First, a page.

The story that Himari was looking for was actually a short story written by Murakami, after the Great Hanshin earthquake that killed more than 6000 people. (The earthquake took place on, not surprisingly, 1995.) The story was called ‘Super-Frog Saves Tokyo’, about a frog that fought an evil earthworm in order to save the people of Tokyo. The story was bizarre, but the point it tried to emphasize was the belief in the self that could make a difference. Any ordinary person, like the protagonist in this frog story, dared not to dream of saving the world by himself or herself, but in this story the frog convinced the protagonist that he could actually make a difference by stepping up. Given that episode 9 was about Himari’s past with Triple H, was this her fantasy of what her life would be like if she decided to stay in Triple H? It was hard to tell.
Underground was Murakami’s attempt to interview survivors of the Sarin Subway Attack. Apart from learning the perspectives of ordinary citizens involved in that shocking incident, he also managed to interview several members of Aum Shinrikyo and tried to get their point of view on the matter. (In the Japanese edition of the book, the interview with the cult members were published in a separate book, titled The Place that was Promised.) It was an important piece of journalistic work that criticized the public’s attitude of questioning what happened, instead of asking the proper question of why it had happened. In the anime, viewers knew that an event took place in 1995 that affected all the characters, but what exactly was the event about? Why did the people do that? What social factors attributed to the occurrence of such event? These are the questions that Mawaru Penguindrum asked, and one that we were left to ponder on.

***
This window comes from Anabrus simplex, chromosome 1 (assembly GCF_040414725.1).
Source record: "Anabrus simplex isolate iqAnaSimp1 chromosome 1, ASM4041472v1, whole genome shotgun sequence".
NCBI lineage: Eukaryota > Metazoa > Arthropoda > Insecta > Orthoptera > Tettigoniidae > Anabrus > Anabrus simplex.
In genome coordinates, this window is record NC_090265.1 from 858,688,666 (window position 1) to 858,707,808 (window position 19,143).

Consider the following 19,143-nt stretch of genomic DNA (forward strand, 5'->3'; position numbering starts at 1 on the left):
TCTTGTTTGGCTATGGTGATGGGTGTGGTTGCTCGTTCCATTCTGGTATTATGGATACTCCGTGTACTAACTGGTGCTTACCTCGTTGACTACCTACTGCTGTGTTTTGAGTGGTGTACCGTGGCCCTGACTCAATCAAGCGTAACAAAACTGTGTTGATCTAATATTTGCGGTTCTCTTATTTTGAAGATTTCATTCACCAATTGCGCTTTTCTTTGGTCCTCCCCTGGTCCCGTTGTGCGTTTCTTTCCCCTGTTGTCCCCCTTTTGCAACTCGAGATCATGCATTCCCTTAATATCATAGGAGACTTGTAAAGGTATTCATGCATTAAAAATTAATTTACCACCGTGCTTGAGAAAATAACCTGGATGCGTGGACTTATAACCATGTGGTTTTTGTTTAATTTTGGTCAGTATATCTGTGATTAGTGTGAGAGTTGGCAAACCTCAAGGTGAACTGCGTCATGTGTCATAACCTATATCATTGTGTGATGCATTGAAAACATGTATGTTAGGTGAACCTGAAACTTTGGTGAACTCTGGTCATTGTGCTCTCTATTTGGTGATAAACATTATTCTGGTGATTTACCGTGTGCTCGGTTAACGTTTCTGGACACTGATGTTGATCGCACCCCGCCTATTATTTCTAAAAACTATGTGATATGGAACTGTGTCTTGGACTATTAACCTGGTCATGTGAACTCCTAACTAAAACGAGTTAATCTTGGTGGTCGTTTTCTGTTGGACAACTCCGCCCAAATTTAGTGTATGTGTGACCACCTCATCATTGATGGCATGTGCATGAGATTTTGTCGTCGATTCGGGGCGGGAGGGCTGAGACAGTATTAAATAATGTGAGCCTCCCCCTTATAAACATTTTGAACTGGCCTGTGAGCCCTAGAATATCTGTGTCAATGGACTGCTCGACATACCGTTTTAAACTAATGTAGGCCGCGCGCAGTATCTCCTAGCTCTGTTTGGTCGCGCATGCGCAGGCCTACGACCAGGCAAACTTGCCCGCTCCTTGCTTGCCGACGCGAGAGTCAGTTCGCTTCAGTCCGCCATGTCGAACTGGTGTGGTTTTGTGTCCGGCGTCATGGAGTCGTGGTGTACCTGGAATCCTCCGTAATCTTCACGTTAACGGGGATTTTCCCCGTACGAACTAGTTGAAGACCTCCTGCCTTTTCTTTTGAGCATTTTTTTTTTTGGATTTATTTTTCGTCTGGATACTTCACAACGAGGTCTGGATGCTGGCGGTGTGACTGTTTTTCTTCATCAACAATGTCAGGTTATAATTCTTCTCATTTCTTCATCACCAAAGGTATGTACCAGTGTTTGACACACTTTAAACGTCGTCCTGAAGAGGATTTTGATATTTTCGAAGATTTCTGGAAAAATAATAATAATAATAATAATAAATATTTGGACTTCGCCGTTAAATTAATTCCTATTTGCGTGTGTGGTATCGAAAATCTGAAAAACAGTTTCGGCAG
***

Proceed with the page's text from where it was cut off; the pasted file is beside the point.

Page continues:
The Scorpion Fire: The Real Penguindrum
The beginning and ending scenes of Mawaru Penguindrum featured two kids (implied to be reincarnation of Shouma and Kanba in the latter) discussing what ‘Kenji’ was trying to say. ‘Kenji’ here refers to Kenji Miyazawa (1896-1933), one of Japan’s most celebrated authors. His most famous piece of work, Night on the Galactic Railroad (1927), is a well-known story among Japanese, and one that has many references in Mawaru Penguindrum.
Night on the Galactic Railroad featured a poor, gentle boy Giovanni, who found himself on board of a train with his good friend, the kind and caring Campanella, after he took a rest on the hill. The train turned out to be one that traveled in the Galaxy. Throughout this journey, they encountered different passengers, who each had a story to tell. After learning their stories, such as some travelers whose ship had just crashed into an iceberg (implying the real life event of the Titanic in 1912), Giovanni and Campanella made a promise to never part from each other. However, Campanella soon disappeared from Giovanni’s eyesight when the train approached another station. Giovanni woke up, and in reality he heard the news that Campanella had sacrificed himself to save a drowning classmate. The train that rode through the Galaxy turned out to be one that transported people to their afterlife.